Trichloroethylene (TCE) has been used for almost the past 100 years. It was first produced and used in the 1920s to decaffeinate coffee and extract vegetable oils, like palm or coconut form plants. In the 1940s, it was used as a cleaner and degreaser for metals. In the 1950s, it was adopted for use in dry cleaning. More recently, it is found in white out, paint thinner, adhesives, and rug-cleaning fluids.

Could a chemical with so many uses, for so many years, be causing cancer in those who work with it?

In 2011, the Report on Carcinogens by the United States Department of Human and Health Services identified TCE as a carcinogen that elevated the risk for cancer development.

A new study by Dr. Johnni Hansen and colleagues at the Danish Cancer Society Research Center suggests that TCE increases risk of cancer development among those most exposed. The use of TCE is so widespread that trace amounts are most frequently detected in groundwater, meaning that more than just dry cleaners could be at risk. Disturbingly, in 2008, 306 facilities released a total of 3.6 million pounds of trichloroethylene into surrounding environments.

The study included 5553 workers, monitored for at least 30 years, throughout Eastern Europe and compared their bodily levels of TCE and potential for cancer development. 997 cancers, with close to 70 percent of them occurring in men, were found. But across both genders, liver cancer had similar incidence rates among both men and women.

The cancers most prevalent as a result of TCE exposure are esophageal, liver, cervical, kidney, and non-Hodgkin lymphomas. The highest observations of cancer occurred at low levels of TCE exposure, between five and 25 milligrams per liter of the solvent. This is opposed to levels greater than 50 milligrams per liter, which tended to show low levels of cancer development. The three highest observations of cancer were respectively lymphoma, kidney, and liver cancers.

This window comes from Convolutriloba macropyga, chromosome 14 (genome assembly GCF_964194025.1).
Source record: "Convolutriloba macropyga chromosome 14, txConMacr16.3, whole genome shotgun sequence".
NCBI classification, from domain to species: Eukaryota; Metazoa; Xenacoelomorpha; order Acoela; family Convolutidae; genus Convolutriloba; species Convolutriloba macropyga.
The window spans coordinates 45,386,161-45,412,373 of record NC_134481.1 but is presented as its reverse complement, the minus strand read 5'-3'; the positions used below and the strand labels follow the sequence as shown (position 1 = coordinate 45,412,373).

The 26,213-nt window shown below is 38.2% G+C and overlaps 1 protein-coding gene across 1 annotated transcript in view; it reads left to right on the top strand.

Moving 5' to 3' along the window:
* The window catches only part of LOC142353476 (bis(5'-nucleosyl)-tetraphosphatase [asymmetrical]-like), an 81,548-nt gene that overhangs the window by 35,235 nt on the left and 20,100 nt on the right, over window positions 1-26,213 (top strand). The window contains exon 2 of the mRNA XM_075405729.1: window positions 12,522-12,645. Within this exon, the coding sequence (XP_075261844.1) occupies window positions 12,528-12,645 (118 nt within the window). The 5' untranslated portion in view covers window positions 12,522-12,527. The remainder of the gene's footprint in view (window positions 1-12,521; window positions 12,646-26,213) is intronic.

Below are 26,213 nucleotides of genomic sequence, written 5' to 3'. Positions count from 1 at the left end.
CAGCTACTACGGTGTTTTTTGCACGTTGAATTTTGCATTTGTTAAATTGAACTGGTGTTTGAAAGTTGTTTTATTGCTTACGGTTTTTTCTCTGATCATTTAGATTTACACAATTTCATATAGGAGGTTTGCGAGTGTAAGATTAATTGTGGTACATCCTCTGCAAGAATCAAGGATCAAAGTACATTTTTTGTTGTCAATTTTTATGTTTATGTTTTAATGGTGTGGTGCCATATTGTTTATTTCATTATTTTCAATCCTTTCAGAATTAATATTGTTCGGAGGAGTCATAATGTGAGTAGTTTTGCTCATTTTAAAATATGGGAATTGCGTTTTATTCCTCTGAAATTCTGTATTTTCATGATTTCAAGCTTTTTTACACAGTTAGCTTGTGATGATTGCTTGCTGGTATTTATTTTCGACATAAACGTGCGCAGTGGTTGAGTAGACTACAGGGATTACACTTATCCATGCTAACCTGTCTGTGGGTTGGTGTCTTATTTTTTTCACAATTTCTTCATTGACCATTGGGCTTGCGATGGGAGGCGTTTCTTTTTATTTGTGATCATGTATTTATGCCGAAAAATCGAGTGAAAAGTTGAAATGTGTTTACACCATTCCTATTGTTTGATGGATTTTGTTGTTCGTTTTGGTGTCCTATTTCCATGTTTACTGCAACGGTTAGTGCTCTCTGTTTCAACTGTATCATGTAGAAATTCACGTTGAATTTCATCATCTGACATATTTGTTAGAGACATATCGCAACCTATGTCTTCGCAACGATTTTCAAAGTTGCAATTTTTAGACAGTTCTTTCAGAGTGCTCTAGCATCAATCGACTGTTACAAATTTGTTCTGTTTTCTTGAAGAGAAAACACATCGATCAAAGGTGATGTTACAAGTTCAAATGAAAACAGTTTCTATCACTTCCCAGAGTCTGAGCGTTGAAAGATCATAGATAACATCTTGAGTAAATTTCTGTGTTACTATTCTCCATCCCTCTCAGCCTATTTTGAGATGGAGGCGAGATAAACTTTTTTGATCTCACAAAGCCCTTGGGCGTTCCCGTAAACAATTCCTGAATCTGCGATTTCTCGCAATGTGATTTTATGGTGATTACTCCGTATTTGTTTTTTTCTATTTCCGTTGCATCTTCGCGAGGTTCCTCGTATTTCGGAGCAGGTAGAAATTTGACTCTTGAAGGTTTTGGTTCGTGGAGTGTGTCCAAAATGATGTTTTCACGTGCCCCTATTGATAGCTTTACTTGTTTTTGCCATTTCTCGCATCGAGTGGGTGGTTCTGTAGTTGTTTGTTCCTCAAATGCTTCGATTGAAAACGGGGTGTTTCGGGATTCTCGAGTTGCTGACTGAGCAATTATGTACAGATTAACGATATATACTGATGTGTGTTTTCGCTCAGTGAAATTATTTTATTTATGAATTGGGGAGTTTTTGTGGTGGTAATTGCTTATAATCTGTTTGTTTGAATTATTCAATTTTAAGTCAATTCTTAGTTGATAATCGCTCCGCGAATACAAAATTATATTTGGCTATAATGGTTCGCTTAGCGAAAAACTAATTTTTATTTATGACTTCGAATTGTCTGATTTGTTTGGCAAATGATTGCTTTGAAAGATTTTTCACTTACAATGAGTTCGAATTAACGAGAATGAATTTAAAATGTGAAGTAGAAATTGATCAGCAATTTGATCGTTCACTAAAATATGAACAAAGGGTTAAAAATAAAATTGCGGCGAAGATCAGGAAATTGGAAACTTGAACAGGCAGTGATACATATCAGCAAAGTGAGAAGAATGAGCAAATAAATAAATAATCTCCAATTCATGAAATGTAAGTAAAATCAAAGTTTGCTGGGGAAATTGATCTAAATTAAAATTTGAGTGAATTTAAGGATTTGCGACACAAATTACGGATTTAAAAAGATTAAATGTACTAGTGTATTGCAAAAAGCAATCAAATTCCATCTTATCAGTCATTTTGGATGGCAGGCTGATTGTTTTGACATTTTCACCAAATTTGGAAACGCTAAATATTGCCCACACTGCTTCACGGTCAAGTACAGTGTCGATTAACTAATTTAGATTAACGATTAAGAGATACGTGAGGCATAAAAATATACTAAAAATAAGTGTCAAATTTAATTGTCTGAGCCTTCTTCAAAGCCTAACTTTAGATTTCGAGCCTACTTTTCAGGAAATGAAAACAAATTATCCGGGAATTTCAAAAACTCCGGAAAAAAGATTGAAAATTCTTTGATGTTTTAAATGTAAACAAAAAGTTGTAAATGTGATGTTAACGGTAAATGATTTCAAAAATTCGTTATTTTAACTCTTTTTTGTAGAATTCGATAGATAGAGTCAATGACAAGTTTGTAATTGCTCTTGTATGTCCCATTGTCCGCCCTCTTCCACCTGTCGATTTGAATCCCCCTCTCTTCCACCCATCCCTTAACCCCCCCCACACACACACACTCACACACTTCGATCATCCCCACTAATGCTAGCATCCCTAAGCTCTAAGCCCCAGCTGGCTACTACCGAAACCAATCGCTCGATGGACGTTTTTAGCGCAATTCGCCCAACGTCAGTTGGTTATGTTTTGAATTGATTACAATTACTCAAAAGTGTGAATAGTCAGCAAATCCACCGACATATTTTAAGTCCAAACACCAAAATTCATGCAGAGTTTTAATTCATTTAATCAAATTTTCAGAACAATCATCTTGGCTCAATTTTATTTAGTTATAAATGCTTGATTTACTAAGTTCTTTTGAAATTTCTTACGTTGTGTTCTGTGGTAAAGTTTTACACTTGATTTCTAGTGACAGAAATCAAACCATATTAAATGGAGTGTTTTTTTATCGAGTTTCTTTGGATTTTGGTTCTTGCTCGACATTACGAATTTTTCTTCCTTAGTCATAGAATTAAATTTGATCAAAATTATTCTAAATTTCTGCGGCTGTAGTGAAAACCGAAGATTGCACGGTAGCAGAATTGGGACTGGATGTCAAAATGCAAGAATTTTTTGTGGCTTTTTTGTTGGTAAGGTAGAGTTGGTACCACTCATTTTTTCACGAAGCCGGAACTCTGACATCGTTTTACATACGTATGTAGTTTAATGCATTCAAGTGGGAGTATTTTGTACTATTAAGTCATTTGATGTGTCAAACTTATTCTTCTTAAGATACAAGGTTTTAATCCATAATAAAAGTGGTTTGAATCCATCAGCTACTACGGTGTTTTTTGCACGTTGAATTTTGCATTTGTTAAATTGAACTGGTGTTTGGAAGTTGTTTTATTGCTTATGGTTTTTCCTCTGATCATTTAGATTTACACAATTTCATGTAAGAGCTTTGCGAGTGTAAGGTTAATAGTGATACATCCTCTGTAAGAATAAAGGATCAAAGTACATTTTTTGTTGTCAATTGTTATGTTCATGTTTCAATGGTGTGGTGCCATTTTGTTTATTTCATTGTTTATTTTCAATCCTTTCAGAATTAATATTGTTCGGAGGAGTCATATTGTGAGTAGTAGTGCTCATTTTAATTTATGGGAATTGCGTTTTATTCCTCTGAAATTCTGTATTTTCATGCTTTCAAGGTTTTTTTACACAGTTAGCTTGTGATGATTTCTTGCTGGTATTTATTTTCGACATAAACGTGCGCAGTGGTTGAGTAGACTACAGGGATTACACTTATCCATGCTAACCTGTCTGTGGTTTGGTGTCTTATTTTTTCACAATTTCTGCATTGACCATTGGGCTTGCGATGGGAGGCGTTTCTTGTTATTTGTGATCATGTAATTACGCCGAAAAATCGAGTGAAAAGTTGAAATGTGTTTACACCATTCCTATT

The locations of cancer development may indicate the way in which the TCE compound is dealt with in the body. Given the high incidence of liver and kidney cancers, it is clear that TCE is a toxin. The liver and kidney function to detoxify blood of toxic substances like drugs. The liver is the first stage of blood detoxification; it removes large compounds from the blood like naturally occurring insulin and fats or foreign substances, such as alcohol or TCE. Often, a liver can become diseased if it must work over time to keep the blood clear of large compounds, as is seen in most liver diseases.

Sometimes, byproducts of detoxification in the liver can have adverse effects elsewhere in the body, like the kidney, whose function is to purify the blood and separate out wastes. Similarly, if a chemical is poisonous, it may alter the liver, much in the way TCE does when it causes cancerous tumors.

Similarly, the TCE byproducts can affect the body system-wide, as the third highest observed cancer was cervical in women. One's cervix is completely separate from the liver and kidney. However, if the chemical can affect reproductive organs as well, then it is likely that industries will have to begin using fewer toxins like TCE.

TCE's path into the body is often inhalation, which may only occur in those working with the substance like painters, dry cleaner employees, or crafters. There is not yet any evidence regarding TCE's relation to skin and skin cancers. However, the toxin's ability to increase the risk for cancer in vital organs like the liver and kidney is difficult to ignore.

Source: Hansen J, Sallmen M, Selden AI. Risk of Cancer AmongWorkers Exposed to Trichlorethylene: Anaylsis of Three Nordic Cohort Studies. JNCI. 2013